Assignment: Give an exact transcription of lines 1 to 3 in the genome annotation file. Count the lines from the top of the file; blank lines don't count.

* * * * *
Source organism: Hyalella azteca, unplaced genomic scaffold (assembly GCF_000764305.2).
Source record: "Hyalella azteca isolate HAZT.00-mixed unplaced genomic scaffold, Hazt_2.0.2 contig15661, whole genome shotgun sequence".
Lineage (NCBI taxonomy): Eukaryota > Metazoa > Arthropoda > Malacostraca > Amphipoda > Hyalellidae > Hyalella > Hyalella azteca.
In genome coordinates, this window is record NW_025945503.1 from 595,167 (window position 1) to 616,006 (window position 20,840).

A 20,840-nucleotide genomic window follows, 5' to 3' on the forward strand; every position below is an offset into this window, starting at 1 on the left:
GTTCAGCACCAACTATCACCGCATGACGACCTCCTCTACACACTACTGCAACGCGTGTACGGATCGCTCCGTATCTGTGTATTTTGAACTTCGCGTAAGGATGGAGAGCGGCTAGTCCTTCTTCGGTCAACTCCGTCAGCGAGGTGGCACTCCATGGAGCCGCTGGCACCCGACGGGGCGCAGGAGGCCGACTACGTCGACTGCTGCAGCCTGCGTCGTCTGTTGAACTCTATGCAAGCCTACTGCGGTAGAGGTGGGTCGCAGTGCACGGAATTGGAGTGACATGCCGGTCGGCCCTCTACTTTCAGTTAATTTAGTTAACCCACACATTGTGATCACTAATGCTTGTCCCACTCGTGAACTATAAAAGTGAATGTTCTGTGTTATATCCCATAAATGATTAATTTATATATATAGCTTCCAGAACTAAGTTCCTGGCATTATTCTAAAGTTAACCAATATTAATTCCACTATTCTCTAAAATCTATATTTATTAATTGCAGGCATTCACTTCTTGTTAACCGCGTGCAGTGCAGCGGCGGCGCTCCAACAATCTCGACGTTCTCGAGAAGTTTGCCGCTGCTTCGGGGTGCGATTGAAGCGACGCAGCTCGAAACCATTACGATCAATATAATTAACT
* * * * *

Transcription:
Source organism: Hyalella azteca, unplaced genomic scaffold (assembly GCF_000764305.2).
Source record: "Hyalella azteca isolate HAZT.00-mixed unplaced genomic scaffold, Hazt_2.0.2 contig15661, whole genome shotgun sequence".
Lineage (NCBI taxonomy): Eukaryota > Metazoa > Arthropoda > Malacostraca > Amphipoda > Hyalellidae > Hyalella > Hyalella azteca.